This arrangement works well for the ruler of a small land and of a unified cultural group content to remain within its bounds. However, it is severely stressed as the Divine provider and warrior ruler goes beyond the bounds of the group to the domination of or negotiation with other Divine warriors, other groups and other territories to become a warlord of a large state. The nobles assisted the king by providing power on the ground which was supported by tradition in their estates and lands.
The efficient maintenance of control over culturally diverse groups is not brought about by constant warfare. Even when the local rulers were defeated, as in Ireland by Henry VIII, it was recognized that due to their traditional mandates, it was best to have them swear allegiance and remain in power. Control was most effectively maintained by the sharing of power, by the ruler with other rulers. Perhaps the height of the development of this form of power brokering came during the reign of Elizabeth I.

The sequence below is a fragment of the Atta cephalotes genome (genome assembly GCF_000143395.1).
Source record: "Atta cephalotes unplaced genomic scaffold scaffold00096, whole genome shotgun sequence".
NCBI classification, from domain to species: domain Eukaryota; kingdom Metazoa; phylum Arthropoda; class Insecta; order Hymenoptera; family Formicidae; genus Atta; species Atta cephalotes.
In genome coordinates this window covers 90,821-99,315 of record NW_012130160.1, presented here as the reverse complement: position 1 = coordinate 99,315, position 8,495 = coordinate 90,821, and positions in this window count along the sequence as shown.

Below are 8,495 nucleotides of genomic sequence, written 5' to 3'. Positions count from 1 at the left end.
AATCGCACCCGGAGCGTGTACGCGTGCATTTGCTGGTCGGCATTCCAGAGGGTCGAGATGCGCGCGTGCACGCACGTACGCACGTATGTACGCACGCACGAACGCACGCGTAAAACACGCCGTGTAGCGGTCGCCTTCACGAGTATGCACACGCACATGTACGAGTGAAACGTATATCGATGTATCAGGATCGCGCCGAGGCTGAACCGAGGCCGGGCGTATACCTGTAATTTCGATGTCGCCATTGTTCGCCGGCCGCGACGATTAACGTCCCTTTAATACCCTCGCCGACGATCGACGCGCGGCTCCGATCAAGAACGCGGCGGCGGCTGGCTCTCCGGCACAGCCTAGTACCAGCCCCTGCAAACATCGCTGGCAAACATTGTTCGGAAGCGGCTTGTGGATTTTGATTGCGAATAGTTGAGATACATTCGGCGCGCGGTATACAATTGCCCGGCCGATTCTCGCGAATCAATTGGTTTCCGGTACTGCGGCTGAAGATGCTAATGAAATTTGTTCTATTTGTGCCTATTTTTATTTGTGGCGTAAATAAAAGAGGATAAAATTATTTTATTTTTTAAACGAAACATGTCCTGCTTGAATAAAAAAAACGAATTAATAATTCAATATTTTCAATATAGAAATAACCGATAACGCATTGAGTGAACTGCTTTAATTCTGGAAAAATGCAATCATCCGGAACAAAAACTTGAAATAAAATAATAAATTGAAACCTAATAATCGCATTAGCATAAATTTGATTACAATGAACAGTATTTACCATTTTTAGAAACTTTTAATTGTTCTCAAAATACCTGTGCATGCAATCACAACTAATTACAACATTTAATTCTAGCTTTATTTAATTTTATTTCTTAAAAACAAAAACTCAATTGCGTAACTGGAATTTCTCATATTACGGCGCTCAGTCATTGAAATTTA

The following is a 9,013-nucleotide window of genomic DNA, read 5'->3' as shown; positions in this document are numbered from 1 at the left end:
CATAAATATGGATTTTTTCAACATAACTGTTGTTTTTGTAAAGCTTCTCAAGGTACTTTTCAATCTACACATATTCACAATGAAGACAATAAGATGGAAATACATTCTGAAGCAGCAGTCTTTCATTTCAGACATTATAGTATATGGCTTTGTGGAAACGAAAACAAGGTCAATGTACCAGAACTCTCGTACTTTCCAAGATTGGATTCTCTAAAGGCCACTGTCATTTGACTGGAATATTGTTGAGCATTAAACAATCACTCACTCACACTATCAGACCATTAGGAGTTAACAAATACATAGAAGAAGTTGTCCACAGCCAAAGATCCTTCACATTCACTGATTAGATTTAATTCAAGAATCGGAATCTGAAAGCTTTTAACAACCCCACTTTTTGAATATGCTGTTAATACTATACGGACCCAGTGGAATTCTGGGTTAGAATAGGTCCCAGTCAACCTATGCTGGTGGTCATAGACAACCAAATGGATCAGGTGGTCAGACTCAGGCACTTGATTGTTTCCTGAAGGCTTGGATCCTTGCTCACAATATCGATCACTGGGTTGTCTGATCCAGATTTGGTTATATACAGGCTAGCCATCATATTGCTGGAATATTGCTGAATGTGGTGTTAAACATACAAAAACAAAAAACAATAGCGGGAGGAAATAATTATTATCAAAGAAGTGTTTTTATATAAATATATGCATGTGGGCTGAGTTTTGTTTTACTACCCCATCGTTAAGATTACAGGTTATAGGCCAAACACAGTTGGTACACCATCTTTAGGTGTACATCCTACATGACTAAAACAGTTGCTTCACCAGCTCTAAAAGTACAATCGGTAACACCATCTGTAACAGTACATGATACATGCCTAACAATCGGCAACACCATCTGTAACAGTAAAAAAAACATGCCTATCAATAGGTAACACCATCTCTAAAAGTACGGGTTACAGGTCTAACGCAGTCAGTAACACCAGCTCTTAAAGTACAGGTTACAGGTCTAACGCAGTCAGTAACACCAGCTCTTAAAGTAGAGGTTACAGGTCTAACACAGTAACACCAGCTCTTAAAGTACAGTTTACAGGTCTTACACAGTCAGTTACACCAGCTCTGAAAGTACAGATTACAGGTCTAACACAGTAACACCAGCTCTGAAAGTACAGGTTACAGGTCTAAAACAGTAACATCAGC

In exchange for status and conspicuous power in the capital and proximity to the divine ruler local rulers, generally heads of old families, both Catholic and Protestant, assisted Elizabeth in the maintenance of control over and efficient exploitation of subject regions. As part of the arrangement the ruler lost a share of decision making power. This strategy efficiently brought in and increased revenues and ensured the continuation of the centralization of government, but it tended to weaken rulers ability to command absolute power.
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